Apostolic community is not about a group of people living happily with each other but it exists in order to help its members to keep focussed on the Savior. Our Oblate Rule of Life puts it beautifully:

While maintaining within ourselves an atmosphere of silence and inner peace, we seek his presence in the hearts of the people and in the events of daily life as well as in the Word of God, in the sacraments and in prayer. We are pilgrims, walking with Jesus in faith, hope and love.

CC&RR, Constitution 31

This attitude is true as the ideal for all our communities, as religious, as associates, as friends St Eugene – for all the various communities that make up the apostolic missionary Mazenodian Family. We held each other to find the presence of God in everything around us.

Apostles

“We may ignore, but we can nowhere evade the presence of God. The world is crowded with Him. He walks everywhere incognito.”   C. S. Lewis

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THE FOUNDING VISION TODAY: THE COMPASS OF PERSONAL ENCOUNTER

The community of the Apostles with Jesus is the model of our life. Our Lord grouped the Twelve around him to be his companions and to be sent out as his messengers (cf. Mk 3:14). The call and the presence of the Lord among us today bind us together in charity and obedience to create anew in our own lives the Apostles’ unity with him and their common mission in his Spirit.

CC&RR, Constitution 3

This is the model for our Oblate apostolic communities, and the ideal of our Mazenodian Family. Community exists to help us to focus together on the presence of the Savior who invites us to stay with him, and to share this experience with others. Our Rule of Life expresses this beautifully:

We achieve unity in our life only in and through Jesus Christ. Our ministry involves us in a variety of tasks, yet each act in life is an occasion for personal encounter with the Lord, who through us gives himself to others and through others gives himself to us.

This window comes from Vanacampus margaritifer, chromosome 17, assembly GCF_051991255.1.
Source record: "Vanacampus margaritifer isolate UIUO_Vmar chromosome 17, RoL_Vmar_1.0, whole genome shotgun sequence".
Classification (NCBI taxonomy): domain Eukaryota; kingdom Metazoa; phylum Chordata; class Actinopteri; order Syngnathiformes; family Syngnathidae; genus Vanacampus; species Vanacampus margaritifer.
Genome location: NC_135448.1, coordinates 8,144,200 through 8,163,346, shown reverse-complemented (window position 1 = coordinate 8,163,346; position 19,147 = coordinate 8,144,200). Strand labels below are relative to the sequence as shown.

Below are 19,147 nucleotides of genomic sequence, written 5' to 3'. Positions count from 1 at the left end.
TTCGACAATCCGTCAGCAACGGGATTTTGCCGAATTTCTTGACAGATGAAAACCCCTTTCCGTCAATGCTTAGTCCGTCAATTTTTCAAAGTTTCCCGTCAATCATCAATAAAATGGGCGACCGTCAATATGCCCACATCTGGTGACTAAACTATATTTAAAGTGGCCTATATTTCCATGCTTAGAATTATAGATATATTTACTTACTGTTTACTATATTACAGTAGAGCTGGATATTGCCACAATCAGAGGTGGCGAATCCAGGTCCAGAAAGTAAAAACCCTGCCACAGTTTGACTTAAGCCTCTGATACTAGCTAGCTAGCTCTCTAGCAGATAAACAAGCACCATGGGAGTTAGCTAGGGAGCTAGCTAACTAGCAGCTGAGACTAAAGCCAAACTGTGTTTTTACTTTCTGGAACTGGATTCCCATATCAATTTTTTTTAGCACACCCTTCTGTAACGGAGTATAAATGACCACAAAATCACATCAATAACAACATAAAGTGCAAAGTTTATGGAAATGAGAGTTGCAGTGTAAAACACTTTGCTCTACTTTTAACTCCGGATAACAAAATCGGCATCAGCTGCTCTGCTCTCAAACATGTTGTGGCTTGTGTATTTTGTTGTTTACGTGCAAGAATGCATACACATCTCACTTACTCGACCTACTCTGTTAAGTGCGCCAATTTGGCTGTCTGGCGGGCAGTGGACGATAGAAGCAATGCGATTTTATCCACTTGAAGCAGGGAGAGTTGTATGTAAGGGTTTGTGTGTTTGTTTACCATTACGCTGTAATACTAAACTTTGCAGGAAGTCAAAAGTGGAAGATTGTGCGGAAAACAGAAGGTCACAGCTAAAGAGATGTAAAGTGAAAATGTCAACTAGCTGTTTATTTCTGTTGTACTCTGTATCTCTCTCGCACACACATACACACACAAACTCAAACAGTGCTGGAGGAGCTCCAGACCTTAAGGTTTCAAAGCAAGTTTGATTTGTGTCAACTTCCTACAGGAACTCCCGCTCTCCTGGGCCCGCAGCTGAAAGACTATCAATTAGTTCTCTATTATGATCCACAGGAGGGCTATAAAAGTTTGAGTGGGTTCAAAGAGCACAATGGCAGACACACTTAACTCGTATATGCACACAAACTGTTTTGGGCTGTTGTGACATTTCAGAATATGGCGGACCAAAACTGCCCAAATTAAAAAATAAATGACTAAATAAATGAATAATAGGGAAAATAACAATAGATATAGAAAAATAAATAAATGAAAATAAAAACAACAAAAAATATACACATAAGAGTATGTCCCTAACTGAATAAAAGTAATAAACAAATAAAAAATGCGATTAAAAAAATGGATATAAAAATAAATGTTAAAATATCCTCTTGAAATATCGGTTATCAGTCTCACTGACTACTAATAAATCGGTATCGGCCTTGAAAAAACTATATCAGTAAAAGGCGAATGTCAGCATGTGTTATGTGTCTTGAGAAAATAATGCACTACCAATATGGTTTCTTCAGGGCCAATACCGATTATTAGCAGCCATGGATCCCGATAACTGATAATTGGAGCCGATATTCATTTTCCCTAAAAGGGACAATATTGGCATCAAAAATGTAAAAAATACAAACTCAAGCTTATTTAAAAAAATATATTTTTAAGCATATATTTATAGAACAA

CC&RR, Constitution 31.

We need one another to achieve this.

Apostles

“I want to take my focus off myself and focus on God. It’s like setting your spiritual compass so no matter which way you turn during the day, whatever comes up, then my thoughts go back to Him.”   Anne Graham Lotz

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THE FOUNDING VISION TODAY: KNOWING AND SHARING THE JOY OF GOD

The central focus of Eugene’s life was his passionate relationship with Jesus the Savior, whose liberating presence he had experienced one Good Friday, and who remained with him throughout his life. His vision was constantly “through the eyes of his Crucified Savior” inviting him to the never-ending Resurrection presence. It is the vision he handed on to us when he brought us together as a missionary community 200 years ago.

The community of the Apostles with Jesus is the model of our life. Our Lord grouped the Twelve around him to be his companions and to be sent out as his messengers (cf. Mk 3:14). The call and the presence of the Lord among us today bind us together in charity and obedience to create anew in our own lives the Apostles’ unity with him and their common mission in his Spirit.

CC&RR, Constitution 3

The founding vision can be summarized as a communal keeping company with the Crucified and Risen Savior and inviting others to the same experience. “Where two or three are gathered in my name, I am there among them “ (Mt 18:20) It is a community experience of the presence of the Savior as baptized Christians, as family, as members of a group of associates, as vowed Oblates.

Our founding vision is to come together to be WITH Jesus as his COMPANIONS, and to keep him PRESENT among us as we celebrate and invite others to the same unity with him. This is what being an apostolic MISSIONARY community is about.

Apostles

“People who have known the joy of God point each other to flashes of light here and there, and remind each other that they reveal the hidden but real Presence of God. They discover that there are people who heal each other’s wounds, forgive each other’s offenses, share their possessions, foster the spirit of community, celebrate the gifts they have received, and live in constant anticipation of the full manifestation of God’s Glory.”   Henri Nouwen